We bought 178 ½ acres of land in Brunswick County, Virginia. For comparison, Humboldt Park in Milwaukee is around 90 acres. Owning a forest has long been my dream. This will be a forest soon. It was cut over in 2001 and replanted with loblolly pine in 2003. Loblolly is the most important timber tree in the Southeast. Southern pine (which include loblolly, slash, shortleaf and longleaf pine) supplies 58% of the timber used in the U.S.
The pines on our land are genetically superior super trees and will grow fast. I took the pictures below in June. When I went back in August, some had literally doubled their size and some were taller than I was.
We also have a lot of hardwood on the place and three creeks. The hardwoods are about as old as I am. I have a wonderful little grove of beech trees near one of the creeks and some very big white oak, tulip tree and sweet gum. The under story bushes are American holly. It grows wild down here. The land will just get nicer each year. I am looking forward to growing my trees and taking care of things like the wetlands.
There is a group of hunters who lease hunting rights. They are local guys who take care of the land for me. They claim to have hunted this land for more than 100 years (their families at least). They tell me they will run off anyone who tries to cause trouble and I believe they will.
I also joined the Virginia Forestry Association. Next year I will be the communications director for the Virginia Tree Farm. It doesn’t pay anything, but I think it will be fun. I hope also to meet people who can help me figure out how to best care for my land.
You can tell how excited the kids were to be there.
Big changes come on little cat feet to envelop us. Then we forget what life was like before. Polio, the scourge of childhood, disappeared like many other afflictions nobody much remembers. Most American kids don’t get cavities any more – amazing to those of us old enough to recall one cavity per dental visit was a great result. Change often comes in little packages, but it is compounding* and that makes a difference.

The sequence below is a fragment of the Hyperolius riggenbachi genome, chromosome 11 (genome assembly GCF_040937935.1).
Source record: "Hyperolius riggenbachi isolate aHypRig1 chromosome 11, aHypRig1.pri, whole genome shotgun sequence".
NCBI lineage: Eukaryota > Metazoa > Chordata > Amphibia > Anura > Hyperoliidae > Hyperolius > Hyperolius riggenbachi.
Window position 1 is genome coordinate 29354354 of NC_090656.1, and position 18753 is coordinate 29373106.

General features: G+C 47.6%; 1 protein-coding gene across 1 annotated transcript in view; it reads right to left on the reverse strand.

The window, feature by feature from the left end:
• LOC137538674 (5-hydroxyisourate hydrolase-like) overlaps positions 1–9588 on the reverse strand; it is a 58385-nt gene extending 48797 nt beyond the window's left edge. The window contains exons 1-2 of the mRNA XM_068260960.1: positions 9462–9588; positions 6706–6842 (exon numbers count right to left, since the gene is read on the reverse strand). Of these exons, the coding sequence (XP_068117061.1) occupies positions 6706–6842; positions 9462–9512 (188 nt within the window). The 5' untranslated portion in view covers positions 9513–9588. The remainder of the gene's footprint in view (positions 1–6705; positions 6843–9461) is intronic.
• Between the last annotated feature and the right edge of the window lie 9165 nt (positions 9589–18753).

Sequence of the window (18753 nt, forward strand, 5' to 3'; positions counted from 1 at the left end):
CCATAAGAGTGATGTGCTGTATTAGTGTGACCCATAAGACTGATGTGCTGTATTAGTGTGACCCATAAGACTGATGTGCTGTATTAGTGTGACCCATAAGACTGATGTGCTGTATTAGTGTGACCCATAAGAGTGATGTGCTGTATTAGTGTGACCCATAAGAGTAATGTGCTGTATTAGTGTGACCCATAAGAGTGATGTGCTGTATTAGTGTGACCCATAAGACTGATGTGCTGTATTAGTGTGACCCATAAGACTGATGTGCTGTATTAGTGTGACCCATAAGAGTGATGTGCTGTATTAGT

One recent great event that happened without our notice is biotechnology. If you are wondering whether you should use biotech products, forget it. I said happened, not happening. Almost all of you have eaten biotech foods, probably today. The cotton in your t-shirt was probably grown with the help of biotech. If you buy a new house you will be living in a partially bioengineered structure. Biotechnology will revolutionize the manufacture of medicines, the production of energy and the preservation of the environment.We have been cultivating biotech crops commercially for about ten years now. 400 million hectares (hectare = 2.47 acres) of genetically enhanced biotech crops have been grown. Farmers are adopting biotech crops faster than any crop varieties in the history of agriculture. Since their introduction in 1996, genetically enhanced biotech crop use has grown at a rate of more than 10% per year. In 2004 it was up to around 20%. The main crops carrying biotech genes are soybean (56%), maize (14%), cotton (28%), and canola (19%). Percentages are of the worldwide acreage for these crops. In the U.S., biotech soybean (herbicide resistant), maize (herbicide and insect resistant), and cotton (herbicide and insect resistant) account respectively for approximately 85%, 75%, and 45% of total acreage.
Want renewable energy? We can talk about wind, solar AND biotech. Advances in biotechnology have enabled the production of large amounts of inexpensive cellulases that convert cellulose to simple sugars that that can be fermented into fuels such as ethanol. Biotechnology could enhance biomass yield density, improve processing of biomass feedstock and decrease the need for water, fertilizer, and pesticides. In other words, we can literally turn garbage into gasoline substitute.
This is really nothing new. We have been altering plants and animals since before we were fully evolved humans. But biotech can do it faster and with fewer unplanned side effects. We can use less fertilizer, less pesticide and we can do it with less work. Read the story of wheat.
A big innovation comes on little cat feet. It sits looking over our lives on silent haunches and then moves on (with apologies to Carl Sandburg). When it’s over we just think that is how it always was. But we are better off.